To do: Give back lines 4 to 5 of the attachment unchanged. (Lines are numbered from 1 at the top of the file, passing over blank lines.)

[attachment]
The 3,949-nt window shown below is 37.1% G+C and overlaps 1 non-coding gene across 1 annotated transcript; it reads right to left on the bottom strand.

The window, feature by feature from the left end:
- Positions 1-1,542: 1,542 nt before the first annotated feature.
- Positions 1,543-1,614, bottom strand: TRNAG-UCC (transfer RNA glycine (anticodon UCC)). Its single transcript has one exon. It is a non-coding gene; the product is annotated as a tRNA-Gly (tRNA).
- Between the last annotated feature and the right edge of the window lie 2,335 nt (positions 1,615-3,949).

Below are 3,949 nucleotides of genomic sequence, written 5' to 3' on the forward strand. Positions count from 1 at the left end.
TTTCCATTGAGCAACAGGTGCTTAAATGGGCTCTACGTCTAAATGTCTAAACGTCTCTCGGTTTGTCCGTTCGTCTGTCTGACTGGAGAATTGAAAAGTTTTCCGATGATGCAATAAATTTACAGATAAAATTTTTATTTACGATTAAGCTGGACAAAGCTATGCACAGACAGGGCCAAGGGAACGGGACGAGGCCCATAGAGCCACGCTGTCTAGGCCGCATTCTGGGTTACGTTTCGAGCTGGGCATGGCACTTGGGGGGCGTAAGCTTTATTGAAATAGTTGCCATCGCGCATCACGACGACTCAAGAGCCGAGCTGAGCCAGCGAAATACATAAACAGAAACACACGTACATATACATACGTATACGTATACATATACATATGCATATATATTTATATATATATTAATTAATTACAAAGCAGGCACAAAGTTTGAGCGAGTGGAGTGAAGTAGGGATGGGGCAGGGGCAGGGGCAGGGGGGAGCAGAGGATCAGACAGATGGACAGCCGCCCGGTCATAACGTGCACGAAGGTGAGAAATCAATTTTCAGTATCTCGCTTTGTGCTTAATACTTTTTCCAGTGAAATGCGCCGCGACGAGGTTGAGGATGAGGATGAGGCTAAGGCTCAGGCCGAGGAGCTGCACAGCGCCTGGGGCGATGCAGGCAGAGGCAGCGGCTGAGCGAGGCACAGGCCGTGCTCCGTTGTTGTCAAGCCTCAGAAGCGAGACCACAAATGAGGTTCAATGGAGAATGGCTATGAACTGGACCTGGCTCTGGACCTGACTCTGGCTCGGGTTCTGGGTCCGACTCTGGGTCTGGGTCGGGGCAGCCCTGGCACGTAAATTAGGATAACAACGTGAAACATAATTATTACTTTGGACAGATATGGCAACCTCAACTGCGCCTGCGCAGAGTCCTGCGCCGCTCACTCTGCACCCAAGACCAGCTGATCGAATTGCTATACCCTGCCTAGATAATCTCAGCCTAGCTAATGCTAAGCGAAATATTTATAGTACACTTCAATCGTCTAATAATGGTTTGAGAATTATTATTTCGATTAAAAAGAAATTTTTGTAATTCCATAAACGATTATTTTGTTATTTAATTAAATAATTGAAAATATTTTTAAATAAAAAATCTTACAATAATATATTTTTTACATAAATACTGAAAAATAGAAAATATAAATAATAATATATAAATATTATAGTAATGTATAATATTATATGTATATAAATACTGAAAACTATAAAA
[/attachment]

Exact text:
- Positions 1,543-1,614, bottom strand: TRNAG-UCC (transfer RNA glycine (anticodon UCC)). Its single transcript has one exon. It is a non-coding gene; the product is annotated as a tRNA-Gly (tRNA).
- Between the last annotated feature and the right edge of the window lie 2,335 nt (positions 1,615-3,949).